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TP. Hồ Chí Minh: MEGA City - People in the Mega City

Saigoneer is proud to be the media sponsor of the TP. Hồ Chí Minh: MEGA City photo book which was formally released on February 19. It is split into 8 chapters, each covering a major theme related to HCMC's rapid urban development. Over the course of the next few weeks, we’ll be giving you an overview of the book's fantastic photos. Today we’ll take a closer look at the sixth chapter: People in the Mega City.

The book, edited by Michael Waibel and Henning Hilbert, was produced with the support of the Goethe Institut, and funding from Audi. The book is available at HCMC Artbook book shops. To order a copy directly, please contact [email protected].

This article is part of a series. One can find the previous articles here.

In this chapter, various Ho Chi Minh City residents have been asked to comment on their impressions and relationships to the city they call home. We wanted to take a closer look behind the facade and explore how people use their personal space. The outcome is a collection of fascinating insights into homes and workplaces spanning rich and poor, younger and older generations, migrants and those who have lived there all their lives and helped shape the city.

Bitexco Tower, District 1. Photo Astrid Schulz.

Construction worker, Binh Thanh District. Photo by Astrid Schulz.

Many people describe the city as full of opportunities. The younger generation especially embraces the modern lifestyle, the newly created shopping malls, the Western-style coffee shops and various other options for entertainment – provided they can afford them.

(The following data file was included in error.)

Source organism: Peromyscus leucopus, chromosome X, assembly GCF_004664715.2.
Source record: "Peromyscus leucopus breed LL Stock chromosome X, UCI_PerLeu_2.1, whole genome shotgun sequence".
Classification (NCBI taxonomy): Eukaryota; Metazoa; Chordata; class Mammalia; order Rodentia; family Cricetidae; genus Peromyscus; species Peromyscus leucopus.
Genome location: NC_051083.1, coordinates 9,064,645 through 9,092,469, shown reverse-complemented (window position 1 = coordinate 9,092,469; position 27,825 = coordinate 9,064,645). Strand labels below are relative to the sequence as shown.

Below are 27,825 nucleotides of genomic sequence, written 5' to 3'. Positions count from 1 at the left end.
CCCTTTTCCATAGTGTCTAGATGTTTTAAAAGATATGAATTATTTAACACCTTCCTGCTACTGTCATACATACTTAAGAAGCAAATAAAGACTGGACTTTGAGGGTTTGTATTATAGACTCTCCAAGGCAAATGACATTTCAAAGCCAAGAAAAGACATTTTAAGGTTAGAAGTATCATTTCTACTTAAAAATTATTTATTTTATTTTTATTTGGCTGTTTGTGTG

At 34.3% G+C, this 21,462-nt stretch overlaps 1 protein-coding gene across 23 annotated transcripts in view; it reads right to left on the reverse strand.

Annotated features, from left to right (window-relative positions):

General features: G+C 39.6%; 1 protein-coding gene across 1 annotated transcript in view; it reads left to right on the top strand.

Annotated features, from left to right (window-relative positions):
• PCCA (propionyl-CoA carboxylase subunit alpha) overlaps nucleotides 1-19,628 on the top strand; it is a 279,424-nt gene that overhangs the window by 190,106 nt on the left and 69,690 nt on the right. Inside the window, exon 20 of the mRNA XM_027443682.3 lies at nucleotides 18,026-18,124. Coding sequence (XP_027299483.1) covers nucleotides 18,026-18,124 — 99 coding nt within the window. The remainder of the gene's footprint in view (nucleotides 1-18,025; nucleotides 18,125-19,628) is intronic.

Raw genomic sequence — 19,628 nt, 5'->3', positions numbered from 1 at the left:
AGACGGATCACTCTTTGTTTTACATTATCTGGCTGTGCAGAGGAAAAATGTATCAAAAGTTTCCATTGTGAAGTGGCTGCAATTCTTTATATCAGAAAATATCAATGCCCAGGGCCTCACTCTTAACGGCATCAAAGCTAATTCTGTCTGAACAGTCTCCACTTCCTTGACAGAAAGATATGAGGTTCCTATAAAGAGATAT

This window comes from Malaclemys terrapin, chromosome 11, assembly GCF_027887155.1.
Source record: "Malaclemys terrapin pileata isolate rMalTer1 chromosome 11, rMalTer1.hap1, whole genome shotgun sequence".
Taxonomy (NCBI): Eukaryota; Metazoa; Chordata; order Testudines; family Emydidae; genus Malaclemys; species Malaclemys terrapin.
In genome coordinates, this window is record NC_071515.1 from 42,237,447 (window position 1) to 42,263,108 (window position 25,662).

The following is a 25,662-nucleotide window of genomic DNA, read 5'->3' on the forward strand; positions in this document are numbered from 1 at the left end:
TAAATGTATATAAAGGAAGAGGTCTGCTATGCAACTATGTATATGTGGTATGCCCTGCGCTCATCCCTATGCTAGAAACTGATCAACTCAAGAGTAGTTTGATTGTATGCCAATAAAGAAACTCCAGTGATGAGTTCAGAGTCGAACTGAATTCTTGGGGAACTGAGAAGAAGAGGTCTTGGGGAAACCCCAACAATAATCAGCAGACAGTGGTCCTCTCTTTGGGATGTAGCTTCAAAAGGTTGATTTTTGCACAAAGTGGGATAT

Despite the fact that Saigon is far from being beautiful in a classical sense, most people have a strong sense of pride and welcome recent development. Vietnam wishes to catch its economy up with those of Western countries and most people are quite aware that their living conditions still fall behind the Western standard they see on TV. There exist, however, clear divisions between the various districts and neighborhoods. In some areas, life still goes on in very traditional ways and the older generation hardly ever participates in modern city life.

Two construction workers, Binh Thanh District. Photo by Astrid Schulz.

When one leaves the endless bustle of the busy main roads and turns into the organically developed neighborhoods, one feels as though they have stepped back in time. Migrant workers still crowd into town in the hope of improving their lives. Their dreams are simple and their lifestyle is based on the one they had in the countryside. For those who manage to save enough money, all they desire is to own a business or to buy a house. After that, when they make even more money, they just want to rebuild, enlarge and modernize. After achieving their goal, their dreams change and it may become possible to travel abroad. But until then, much dedication is needed and the entire family must act as a unit. There is neither time nor money to enjoy the amenities of District 1 or to visit the parks.

Photo by Astrid Schulz.

Photo by Astrid Schulz.

For those who have managed to accomplish their goals, life entails more variety. While the older generation still prefers to spend time at home with their families, the younger is getting ready to break with traditions. There is a new direction, a new sense of freedom. Their world seems to have opened up. For them it is exciting to be able to participate in the mega city’s new lifestyle.

The book is available at HCMC Artbook book shops. To order a copy directly, please contact [email protected].

 

[Top image (2013) taken by Astrid Schulz]

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